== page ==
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Sir Lambert Hepenstal Ormsby (1849 - 1923)

Lambert Hepenstal Ormsby was born on 19 July 1849 at Onchunga Lodge, Auckland, New Zealand, only son of George Owen Ormsby, civil engineer and son of a clergyman in Ballymascanlon, County Louth and who was an early emigrant to New Zealand (1844) and became deputy surveyor-general of the colony, and of Selina Ormsby (née Hepenstal), daughter of Rev. Lambert Watson Hepenstal of Altadore, Delgany, County Wicklow. Lambert attended the Commercial School and the Lyceum in Auckland and the Grammar School in Parnell, and deciding to join the Royal Navy he embarked, aged fifteen, for London. Seasickness and the privations of life at sea dissuaded him and instead he enrolled, in 1864, at the Royal School Dungannon, county Tyrone, to complete his education. In 1866 on the recommendation of his uncle, a clergyman in Arklow, County Wicklow, he was apprenticed to Mr. (later Sir) George Porter, surgeon to the Meath Hospital in Dublin, qualifying in 1869 with the Licence of the Royal College of Surgeons in Ireland (LRCSI) and that of the Royal College of Physicians of Ireland (LRCPI) and also the Licence in Midwifery (LM). Setting aside his earlier intention to join the Army Medical Service he accepted a post as demonstrator in anatomy at RCSI and achieved such success that within a year he was able to take a house (4 Lower Mount Street) where he lived and where he also boarded medical students to whom he gave successful, and lucrative, ‘grinds’. In January 1872 he was elected a surgeon to the Meath Hospital in succession to Robert Mayne, later becoming senior surgeon (a position he was to hold until his death in 1923), and moved to a larger house, 12 Lower Fitzwilliam Street, closer to the hub of Dublin’s medical men’s’ preserve.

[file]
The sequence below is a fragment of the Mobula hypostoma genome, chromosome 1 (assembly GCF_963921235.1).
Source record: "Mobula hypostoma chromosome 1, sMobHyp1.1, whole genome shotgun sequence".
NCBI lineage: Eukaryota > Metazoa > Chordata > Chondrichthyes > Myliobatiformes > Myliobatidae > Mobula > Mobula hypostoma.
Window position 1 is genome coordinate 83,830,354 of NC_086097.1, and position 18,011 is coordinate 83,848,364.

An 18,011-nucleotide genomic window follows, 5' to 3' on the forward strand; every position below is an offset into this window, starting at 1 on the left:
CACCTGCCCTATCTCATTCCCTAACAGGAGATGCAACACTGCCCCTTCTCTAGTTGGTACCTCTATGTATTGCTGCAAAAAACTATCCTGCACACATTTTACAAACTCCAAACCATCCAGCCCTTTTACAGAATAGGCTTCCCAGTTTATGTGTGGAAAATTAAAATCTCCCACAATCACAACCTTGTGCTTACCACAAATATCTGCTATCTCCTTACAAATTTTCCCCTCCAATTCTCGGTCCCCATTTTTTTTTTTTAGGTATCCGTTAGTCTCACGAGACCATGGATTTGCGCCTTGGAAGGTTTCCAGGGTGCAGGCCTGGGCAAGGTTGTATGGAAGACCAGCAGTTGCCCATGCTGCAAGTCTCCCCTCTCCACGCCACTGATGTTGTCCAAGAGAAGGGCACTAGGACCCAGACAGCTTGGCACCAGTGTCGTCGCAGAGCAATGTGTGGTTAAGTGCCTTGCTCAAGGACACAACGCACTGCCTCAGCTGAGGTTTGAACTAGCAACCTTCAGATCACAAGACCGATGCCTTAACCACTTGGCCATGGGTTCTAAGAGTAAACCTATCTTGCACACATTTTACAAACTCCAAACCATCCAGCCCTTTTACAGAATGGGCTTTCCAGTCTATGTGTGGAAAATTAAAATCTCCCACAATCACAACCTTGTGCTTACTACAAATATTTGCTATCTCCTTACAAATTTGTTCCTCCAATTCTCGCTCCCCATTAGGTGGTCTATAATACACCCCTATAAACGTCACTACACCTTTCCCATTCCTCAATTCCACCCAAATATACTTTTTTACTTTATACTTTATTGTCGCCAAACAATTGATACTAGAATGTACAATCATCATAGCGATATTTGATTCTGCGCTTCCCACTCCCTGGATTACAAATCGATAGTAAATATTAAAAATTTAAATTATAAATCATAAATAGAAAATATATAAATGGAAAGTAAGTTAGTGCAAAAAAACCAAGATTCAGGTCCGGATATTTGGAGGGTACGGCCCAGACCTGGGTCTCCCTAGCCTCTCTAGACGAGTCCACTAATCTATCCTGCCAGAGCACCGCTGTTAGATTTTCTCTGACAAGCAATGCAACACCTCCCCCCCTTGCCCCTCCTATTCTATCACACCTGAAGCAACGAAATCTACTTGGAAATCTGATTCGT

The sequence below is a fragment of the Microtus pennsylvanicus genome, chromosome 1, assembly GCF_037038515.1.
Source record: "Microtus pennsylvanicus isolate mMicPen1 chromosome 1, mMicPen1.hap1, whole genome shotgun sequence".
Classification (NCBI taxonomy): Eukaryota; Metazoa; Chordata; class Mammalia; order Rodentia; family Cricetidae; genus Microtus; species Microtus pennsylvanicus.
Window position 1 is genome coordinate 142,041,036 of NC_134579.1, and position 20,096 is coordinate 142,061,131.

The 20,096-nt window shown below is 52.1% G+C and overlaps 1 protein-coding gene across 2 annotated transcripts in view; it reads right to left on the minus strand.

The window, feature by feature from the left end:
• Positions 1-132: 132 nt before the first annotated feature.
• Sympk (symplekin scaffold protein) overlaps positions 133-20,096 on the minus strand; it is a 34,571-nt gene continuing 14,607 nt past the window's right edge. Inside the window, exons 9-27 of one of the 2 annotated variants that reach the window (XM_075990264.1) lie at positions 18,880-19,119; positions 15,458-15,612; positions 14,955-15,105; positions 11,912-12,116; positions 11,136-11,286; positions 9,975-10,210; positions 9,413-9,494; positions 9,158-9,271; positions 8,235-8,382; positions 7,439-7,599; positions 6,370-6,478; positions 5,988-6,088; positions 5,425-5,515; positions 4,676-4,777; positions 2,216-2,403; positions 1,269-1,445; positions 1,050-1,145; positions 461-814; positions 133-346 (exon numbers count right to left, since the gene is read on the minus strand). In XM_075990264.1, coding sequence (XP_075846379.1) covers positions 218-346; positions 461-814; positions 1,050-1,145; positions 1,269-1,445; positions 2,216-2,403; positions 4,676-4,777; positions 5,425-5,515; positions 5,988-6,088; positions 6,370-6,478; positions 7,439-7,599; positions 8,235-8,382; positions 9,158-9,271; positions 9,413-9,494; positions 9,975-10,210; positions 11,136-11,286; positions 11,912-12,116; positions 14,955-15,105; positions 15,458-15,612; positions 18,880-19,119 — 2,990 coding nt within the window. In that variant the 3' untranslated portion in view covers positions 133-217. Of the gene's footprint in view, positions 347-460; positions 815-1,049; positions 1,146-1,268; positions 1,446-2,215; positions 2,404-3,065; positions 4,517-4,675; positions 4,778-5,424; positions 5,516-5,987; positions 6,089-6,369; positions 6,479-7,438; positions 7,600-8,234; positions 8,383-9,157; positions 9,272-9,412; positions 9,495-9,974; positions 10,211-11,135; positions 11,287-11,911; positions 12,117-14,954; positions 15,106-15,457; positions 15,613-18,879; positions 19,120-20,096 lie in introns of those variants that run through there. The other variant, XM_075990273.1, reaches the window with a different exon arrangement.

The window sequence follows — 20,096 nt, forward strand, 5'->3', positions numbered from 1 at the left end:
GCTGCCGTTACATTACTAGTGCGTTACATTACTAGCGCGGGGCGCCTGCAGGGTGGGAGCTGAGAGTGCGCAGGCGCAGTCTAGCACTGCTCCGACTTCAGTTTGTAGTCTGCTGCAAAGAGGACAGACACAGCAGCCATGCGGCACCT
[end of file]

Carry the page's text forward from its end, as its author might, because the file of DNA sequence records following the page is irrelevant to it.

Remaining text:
Following his credo that the determinants of success are ‘energy, determination and perseverance’, all of which he had in abundance, he determined on a university education and, while ‘grinding’ students, teaching at RCSI, treating patients at the Meath Hospital, he added to this extensive work programme also his own preparation for degrees at Trinity College Dublin (TCD); and he took the Bachelor in Arts (BA) and Bachelor of Medicine (MB) degrees in 1874, the Fellowship of RCSI by examination in 1875 and added the Doctor of Medicine (MD of TCD) by a thesis on anaesthesia (1879) stimulated by his invention (in 1877) of a pocket ether inhaler which had become an international success. His rational mind and reforming zeal allied to his boundless energy, and perhaps also stimulated by his recent marriage (1874) and the birth of his first child, led him to an early interest in establishing facilities, then largely lacking, for the care of childhood diseases to add to his continuing interest in orthopaedics, and in 1876 he opened a two-room facility in 7 Upper Kevin Street as the grandly-sounding National Orthopaedic and Children’s Hospital, which was to be reconstituted in 1887 by amalgamating with the Institution for Sick Children to become the National Children’s Hospital at 87-88 Harcourt Street, the Dublin Red Cross Sisters’; House, with himself as senior surgeon. In 1880 he moved into the former home of Sir Dominic Corrigan, Dublin’s leading and highly renowned physician, at 4 Merrion Square West (re-numbered later as 92). This was to prove a watershed in his career as from then he focused mainly on his surgical practice both private and hospital, and in the activities of various medical and associated bodies, including those of nursing, aimed to advance the standards of health provision and care, and also those of some non-medical philanthropic bodies.